Turkey has dedicated migrant detention centers called “removal centers.” There are 25 of these centers spread across the country with a reported capacity of nearly 16,000 in total. Migrants are moved to these locations after spending 48 hours in short-term holding centers like police stations. Other migrant detention centers are in airports, juvenile detention centers, sports arenas, and military posts. No public information is available regarding the number of individuals in migrant detention. 

Conditions at short-term holding centers are reported to be worse than removal centers; men and women are housed together in “substandard hygienic conditions.” Additionally, overcrowding is a serious concern. As individuals are often segregated based on nationality, if there is an overrepresentation of a single nationality, sections of the center become overcrowded quickly. 


Mexico’s geographic location makes its migration policies and programs of great interest to the U.S. Since 2015, the U.S. has sent almost $60 million to Mexico through the Mérida Initiative to reinforce its border control and immigration enforcement efforts. The U.S. often uses its financial and economic influence to make Mexico a more willing immigration enforcement partner. For example, in 2019, the Trump administration threatened to place tariffs on Mexican exports if the country did not work toward reducing migrant flows into the U.S. 

Multiple laws govern Mexico’s migrant detention procedures, namely, the 2011 Migration Law and 2012 Regulations of the Migration Law. The Mexican Constitution also provides some direction on migrant detention, but mainly focuses on migrants’ rights within Mexico, like making arbitrary detention illegal.

Experts have argued that “euphemisms” throughout Mexico’s migration laws make them difficult to interpret. Article 99 of the Migration Law, which outlines migrant detention, does not explicitly use the word “detention.” Instead it uses the term “presentation.” The vague terminology allows Mexican authorities to interpret the law as they see fit and provides little consistency.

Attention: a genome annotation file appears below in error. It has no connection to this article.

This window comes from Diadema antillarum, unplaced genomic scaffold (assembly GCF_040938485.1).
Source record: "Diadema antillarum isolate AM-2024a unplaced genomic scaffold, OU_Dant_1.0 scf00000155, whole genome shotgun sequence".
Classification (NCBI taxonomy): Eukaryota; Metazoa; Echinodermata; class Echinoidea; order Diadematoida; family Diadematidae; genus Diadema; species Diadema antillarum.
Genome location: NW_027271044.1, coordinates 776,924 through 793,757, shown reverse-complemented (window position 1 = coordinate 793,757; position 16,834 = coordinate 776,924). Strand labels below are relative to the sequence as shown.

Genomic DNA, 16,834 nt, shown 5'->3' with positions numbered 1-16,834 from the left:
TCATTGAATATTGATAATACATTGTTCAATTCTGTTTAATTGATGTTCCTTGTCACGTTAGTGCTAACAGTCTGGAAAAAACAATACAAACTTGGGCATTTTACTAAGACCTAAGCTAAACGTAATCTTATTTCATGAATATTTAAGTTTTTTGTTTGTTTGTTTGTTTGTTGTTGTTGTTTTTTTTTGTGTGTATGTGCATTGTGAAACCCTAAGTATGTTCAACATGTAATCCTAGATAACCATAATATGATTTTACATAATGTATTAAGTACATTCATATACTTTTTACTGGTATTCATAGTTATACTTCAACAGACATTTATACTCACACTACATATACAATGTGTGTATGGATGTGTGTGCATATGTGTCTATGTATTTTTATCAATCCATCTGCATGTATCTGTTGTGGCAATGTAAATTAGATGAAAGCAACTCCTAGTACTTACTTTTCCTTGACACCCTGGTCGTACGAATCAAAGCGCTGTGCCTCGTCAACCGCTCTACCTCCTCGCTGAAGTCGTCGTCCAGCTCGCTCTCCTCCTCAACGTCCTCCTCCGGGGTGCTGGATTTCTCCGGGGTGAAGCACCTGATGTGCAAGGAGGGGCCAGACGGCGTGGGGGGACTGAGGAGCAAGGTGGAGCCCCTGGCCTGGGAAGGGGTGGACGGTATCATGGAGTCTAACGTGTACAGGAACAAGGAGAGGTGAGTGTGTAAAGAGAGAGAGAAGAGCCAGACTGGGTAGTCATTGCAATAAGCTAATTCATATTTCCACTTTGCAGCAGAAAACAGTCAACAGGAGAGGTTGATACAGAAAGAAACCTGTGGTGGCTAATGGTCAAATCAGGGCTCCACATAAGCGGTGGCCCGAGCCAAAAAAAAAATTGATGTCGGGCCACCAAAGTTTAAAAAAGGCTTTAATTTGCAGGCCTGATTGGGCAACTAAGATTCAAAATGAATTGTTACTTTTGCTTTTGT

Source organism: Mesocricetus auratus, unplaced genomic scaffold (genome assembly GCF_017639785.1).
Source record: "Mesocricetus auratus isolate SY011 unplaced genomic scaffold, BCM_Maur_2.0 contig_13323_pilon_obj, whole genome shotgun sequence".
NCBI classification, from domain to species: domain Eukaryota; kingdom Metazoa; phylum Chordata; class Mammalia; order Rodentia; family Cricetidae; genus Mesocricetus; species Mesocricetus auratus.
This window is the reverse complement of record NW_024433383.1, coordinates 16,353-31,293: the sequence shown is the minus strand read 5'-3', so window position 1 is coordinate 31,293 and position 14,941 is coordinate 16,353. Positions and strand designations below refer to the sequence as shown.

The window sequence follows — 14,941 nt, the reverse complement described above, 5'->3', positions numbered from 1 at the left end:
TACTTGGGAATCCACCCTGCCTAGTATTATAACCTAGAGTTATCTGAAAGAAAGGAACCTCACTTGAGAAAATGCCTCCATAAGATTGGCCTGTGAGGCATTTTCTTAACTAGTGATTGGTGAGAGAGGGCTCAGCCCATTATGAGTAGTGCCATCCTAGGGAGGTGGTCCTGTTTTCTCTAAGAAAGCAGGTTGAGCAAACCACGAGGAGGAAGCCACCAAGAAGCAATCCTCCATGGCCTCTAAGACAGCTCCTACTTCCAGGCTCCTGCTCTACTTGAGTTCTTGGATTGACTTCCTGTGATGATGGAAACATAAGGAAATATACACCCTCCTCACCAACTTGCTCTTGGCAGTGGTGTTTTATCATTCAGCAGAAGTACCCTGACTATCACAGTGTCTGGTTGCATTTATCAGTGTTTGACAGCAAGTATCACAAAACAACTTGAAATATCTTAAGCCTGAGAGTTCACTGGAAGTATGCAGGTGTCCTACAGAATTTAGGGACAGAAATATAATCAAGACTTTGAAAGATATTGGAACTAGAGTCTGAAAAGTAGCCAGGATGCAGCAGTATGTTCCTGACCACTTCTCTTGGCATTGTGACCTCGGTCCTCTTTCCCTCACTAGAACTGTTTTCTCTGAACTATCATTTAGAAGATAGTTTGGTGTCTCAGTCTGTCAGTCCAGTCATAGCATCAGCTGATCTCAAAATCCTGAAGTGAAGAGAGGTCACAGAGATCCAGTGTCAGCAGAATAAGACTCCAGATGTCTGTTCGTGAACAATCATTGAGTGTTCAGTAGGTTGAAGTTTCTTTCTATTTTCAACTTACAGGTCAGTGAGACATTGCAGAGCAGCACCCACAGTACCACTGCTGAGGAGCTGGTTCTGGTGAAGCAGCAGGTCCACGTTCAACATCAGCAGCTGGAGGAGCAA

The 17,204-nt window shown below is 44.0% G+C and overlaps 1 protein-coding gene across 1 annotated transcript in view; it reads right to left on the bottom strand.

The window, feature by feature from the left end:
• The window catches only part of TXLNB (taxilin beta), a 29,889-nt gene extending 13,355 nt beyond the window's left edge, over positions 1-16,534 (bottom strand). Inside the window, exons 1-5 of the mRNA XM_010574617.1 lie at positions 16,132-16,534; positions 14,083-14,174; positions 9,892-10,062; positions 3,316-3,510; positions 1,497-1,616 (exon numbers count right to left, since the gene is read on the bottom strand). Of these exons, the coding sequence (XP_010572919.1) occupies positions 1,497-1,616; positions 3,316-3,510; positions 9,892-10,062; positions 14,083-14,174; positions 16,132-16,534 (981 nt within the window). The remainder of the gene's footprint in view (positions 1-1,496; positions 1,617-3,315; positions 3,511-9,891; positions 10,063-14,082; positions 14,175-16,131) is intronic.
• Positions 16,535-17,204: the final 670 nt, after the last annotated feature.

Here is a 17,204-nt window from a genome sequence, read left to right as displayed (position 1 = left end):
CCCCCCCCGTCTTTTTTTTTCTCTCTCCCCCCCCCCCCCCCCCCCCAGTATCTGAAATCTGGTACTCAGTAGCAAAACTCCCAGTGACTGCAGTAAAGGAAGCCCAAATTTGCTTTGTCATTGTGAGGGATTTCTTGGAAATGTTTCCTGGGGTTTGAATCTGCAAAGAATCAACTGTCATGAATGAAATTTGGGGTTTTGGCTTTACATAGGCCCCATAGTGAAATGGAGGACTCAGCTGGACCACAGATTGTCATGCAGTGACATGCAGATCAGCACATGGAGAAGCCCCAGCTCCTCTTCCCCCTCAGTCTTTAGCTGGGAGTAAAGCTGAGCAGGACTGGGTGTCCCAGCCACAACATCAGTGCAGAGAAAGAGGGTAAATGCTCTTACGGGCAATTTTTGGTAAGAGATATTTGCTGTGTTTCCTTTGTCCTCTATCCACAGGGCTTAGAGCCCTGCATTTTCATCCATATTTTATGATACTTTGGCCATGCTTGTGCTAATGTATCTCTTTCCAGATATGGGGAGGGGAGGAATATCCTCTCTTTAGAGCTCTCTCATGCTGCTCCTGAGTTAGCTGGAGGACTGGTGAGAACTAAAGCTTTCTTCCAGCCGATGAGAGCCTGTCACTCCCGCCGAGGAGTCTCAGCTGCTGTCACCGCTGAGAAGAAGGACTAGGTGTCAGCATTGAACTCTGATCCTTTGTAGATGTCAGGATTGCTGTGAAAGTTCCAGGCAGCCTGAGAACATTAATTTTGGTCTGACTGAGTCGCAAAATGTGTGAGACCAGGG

The Migration Law states migrants can only be detained for 15 working days, though this can be extended to 60 days under certain circumstances, such as difficulty obtaining travel documents. Yet the reasons for migrant detention are often unclear because the law makes it seem like anyone with an ambiguous immigration status is eligible for detention. The Migration Law also lists multiple reasons why a person may be deported from Mexico, including illegal entry, being a threat to national security, and re-entering the country after being deported.    

Mexico uses provisional detention centers for short- and medium-term detention and migratory stations for long-term detention. A 2019 Mexican government report stated the country had 30 migratory stations and 23 provisional detention centers. 

There are two types of provisional detention centers: Type A holds migrants for a maximum of 48 hours and Type B for up to seven days. Thanks to the country’s location as the gateway for Central American migrants attempting to enter the U.S., Mexico has become home to one of the largest migrant detention systems in the world. In 2019, the country detained 182,940 migrants, and by 2021, the number rose to 307,679 — 75,592 of which were children.

Conditions in these detention facilities are substandard, with reports of violence and excessive force used against migrants, coupled with a lack of access to legal assistance and due process. There have also been concerns regarding overcrowding and poor sanitary conditions. In 2019, for example, the provisional detention center in San Cristóbal de las Casas was reportedly  overcrowded with unsanitary cells and migrants suffering from multiple illnesses, like lice and flu.     

In recent years, all three countries have become new players in international migration, respectively serving as gateways to either Europe or the U.S. Because of this, Europe and the U.S. have paid special attention to how migration policies, like detention, are being implemented. Their policies tend to be substandard and arbitrary and are used as “offensive” foreign policy tools, seen when Morocco and Turkey, in times of disagreement with the EU, allow migrants to cross the borders unopposed. These actions often lead to mass confusion in Europe and subsequent substantial monetary investment into the two countries amounting to billions of Euros. As long as migrants seek refuge in Europe and the U.S. and their numbers remain high, these migrant detention policies are unlikely to change, and may well become far worse.